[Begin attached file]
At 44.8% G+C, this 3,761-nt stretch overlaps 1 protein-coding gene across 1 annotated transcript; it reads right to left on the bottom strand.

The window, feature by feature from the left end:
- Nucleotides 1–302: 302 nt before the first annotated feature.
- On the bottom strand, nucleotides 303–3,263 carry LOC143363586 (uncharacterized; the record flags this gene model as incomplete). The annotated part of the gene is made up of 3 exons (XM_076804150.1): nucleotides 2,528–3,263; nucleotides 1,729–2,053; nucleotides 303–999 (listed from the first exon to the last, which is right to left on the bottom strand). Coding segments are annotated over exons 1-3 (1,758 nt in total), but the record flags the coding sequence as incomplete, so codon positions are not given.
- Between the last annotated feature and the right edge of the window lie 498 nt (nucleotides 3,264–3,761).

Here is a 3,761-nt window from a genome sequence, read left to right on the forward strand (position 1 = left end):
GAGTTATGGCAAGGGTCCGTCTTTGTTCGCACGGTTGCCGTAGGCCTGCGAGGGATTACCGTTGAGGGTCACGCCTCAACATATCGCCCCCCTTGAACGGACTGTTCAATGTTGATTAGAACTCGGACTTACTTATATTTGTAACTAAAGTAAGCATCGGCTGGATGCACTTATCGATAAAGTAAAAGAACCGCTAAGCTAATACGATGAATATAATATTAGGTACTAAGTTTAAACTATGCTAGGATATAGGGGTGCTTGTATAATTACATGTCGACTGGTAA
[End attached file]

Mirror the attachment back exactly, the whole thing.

At 44.8% G+C, this 3,761-nt stretch overlaps 1 protein-coding gene across 1 annotated transcript; it reads right to left on the bottom strand.

The window, feature by feature from the left end:
- Nucleotides 1–302: 302 nt before the first annotated feature.
- On the bottom strand, nucleotides 303–3,263 carry LOC143363586 (uncharacterized; the record flags this gene model as incomplete). The annotated part of the gene is made up of 3 exons (XM_076804150.1): nucleotides 2,528–3,263; nucleotides 1,729–2,053; nucleotides 303–999 (listed from the first exon to the last, which is right to left on the bottom strand). Coding segments are annotated over exons 1-3 (1,758 nt in total), but the record flags the coding sequence as incomplete, so codon positions are not given.
- Between the last annotated feature and the right edge of the window lie 498 nt (nucleotides 3,264–3,761).

Here is a 3,761-nt window from a genome sequence, read left to right on the forward strand (position 1 = left end):
GAGTTATGGCAAGGGTCCGTCTTTGTTCGCACGGTTGCCGTAGGCCTGCGAGGGATTACCGTTGAGGGTCACGCCTCAACATATCGCCCCCCTTGAACGGACTGTTCAATGTTGATTAGAACTCGGACTTACTTATATTTGTAACTAAAGTAAGCATCGGCTGGATGCACTTATCGATAAAGTAAAAGAACCGCTAAGCTAATACGATGAATATAATATTAGGTACTAAGTTTAAACTATGCTAGGATATAGGGGTGCTTGTATAATTACATGTCGACTGGTAA